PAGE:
The workaround is that Drizly and others leave the actual sale of the alcohol to the local retailers who deliver it, charging a fee for use of its technology, ranging from $1,000 to $10,000 per month. To thwart minors, deliverymen are issued "iPhones with software that scans a person’s identification through the phones’ cameras, confirms that it is real, and verifies that it matches the name on the order." MillerCoors is the first major US brewer to use Drizly, starting with a promotion in Boston, New York, Seattle and Washington DC.
So far, some "250,000 users have ordered with Drizly through more than 150 stores," but Dilini Fernando of MillerCoors says the goal is less about selling more beer than "to engage young adults by bringing Miller Lite to their door." Plans are to place "buy now" buttons on sites like Thrillist. Drizly CEO Nick Rellas also envisions adding food-delivery services. "We have all these little distribution centers," he says. "All we’re doing is saying, ‘Hey, let’s connect you with the store and delivery you want.’"
December 8, 2014
A "two-year-old startup" is "making the shaving process easier on men," reports John Koblin in The New York Times (12/4/14). "Confronted with high prices and clunky designs from shaving titans like Gillette and Schick," Harry’s is "trying to do with razors what Warby Parker has done with glasses." It’s no coincidence that a Harry’s co-founder — Andy Katz-Mayfield — is also a Warby Parker co-founder. The idea is that its blades are much cheaper than those of national brands, are delivered to your door, and fit on a sleek, well-designed handle.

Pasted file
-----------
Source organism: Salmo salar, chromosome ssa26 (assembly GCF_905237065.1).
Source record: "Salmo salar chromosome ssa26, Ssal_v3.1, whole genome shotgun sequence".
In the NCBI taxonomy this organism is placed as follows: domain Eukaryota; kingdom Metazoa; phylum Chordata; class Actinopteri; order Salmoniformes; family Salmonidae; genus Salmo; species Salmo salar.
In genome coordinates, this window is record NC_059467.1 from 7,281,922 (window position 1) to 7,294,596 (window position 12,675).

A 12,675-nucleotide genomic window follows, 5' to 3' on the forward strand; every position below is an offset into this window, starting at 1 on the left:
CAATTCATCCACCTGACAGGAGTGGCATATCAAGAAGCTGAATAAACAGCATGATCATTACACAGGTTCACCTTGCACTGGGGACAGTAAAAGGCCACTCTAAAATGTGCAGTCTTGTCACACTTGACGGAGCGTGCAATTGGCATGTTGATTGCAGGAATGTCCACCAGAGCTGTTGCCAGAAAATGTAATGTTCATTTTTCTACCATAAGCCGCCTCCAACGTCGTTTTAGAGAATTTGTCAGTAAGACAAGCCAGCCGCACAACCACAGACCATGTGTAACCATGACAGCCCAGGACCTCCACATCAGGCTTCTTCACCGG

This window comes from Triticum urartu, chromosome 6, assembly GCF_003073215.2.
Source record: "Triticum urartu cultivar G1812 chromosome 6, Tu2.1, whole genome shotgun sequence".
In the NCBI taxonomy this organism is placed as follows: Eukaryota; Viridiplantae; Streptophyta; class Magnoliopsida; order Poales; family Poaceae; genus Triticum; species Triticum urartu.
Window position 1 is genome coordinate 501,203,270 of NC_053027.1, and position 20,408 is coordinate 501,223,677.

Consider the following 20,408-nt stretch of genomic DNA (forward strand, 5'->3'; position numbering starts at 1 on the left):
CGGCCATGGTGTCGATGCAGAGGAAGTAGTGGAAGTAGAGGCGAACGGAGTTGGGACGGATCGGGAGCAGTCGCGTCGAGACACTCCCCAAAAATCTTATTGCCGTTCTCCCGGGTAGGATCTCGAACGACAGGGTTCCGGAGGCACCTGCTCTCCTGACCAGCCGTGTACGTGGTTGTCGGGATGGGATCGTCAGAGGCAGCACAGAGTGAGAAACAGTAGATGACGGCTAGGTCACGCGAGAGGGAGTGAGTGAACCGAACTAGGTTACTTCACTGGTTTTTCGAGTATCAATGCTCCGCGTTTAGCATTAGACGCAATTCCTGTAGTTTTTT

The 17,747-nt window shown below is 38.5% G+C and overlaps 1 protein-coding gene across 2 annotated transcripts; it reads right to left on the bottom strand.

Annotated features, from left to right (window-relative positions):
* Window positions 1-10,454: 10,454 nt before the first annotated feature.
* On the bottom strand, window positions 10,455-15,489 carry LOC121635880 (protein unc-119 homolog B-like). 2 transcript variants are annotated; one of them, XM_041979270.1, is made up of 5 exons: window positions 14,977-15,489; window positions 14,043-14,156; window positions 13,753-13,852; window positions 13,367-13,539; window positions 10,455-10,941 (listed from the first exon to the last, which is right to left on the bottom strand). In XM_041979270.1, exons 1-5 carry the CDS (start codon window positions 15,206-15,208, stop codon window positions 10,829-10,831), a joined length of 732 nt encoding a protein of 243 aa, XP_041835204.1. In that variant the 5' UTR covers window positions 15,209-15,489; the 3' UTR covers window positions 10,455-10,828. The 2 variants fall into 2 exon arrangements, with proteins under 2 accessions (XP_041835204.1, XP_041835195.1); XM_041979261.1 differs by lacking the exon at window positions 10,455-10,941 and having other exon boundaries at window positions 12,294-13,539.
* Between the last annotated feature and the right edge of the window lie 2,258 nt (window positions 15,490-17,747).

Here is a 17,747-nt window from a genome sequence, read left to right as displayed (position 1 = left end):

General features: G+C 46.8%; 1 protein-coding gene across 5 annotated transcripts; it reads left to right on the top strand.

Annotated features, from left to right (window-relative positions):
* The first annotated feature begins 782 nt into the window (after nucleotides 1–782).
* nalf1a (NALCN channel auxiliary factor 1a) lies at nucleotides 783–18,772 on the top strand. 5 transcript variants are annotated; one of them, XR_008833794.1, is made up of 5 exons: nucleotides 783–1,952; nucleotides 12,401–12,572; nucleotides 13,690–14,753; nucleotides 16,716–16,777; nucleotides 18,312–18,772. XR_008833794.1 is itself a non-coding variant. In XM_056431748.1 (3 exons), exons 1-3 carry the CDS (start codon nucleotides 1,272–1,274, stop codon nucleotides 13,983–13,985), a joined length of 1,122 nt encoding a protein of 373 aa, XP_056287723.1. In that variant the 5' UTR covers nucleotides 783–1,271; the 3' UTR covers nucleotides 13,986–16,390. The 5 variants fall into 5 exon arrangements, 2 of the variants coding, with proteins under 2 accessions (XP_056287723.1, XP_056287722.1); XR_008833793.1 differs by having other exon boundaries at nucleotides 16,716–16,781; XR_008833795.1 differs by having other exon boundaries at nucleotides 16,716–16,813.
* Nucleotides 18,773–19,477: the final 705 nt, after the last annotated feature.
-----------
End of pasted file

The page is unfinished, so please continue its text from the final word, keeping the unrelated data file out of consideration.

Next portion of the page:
"Before we launched, there was limited choice," says Jeff Raider, Harry’s other co-founder. "There were a couple of brands that dominated the market." Adds Andy: "The speed at which customers are experimenting with new brands and willing to buy product online, that shift is happening so much faster than we ever would have anticipated … If you look at some of the analysts’ reports and information that’s come out that talks about the industry, it’s about how it’s down and hurting. But it’s not hurting, it’s moving … in a direction that’s great for us."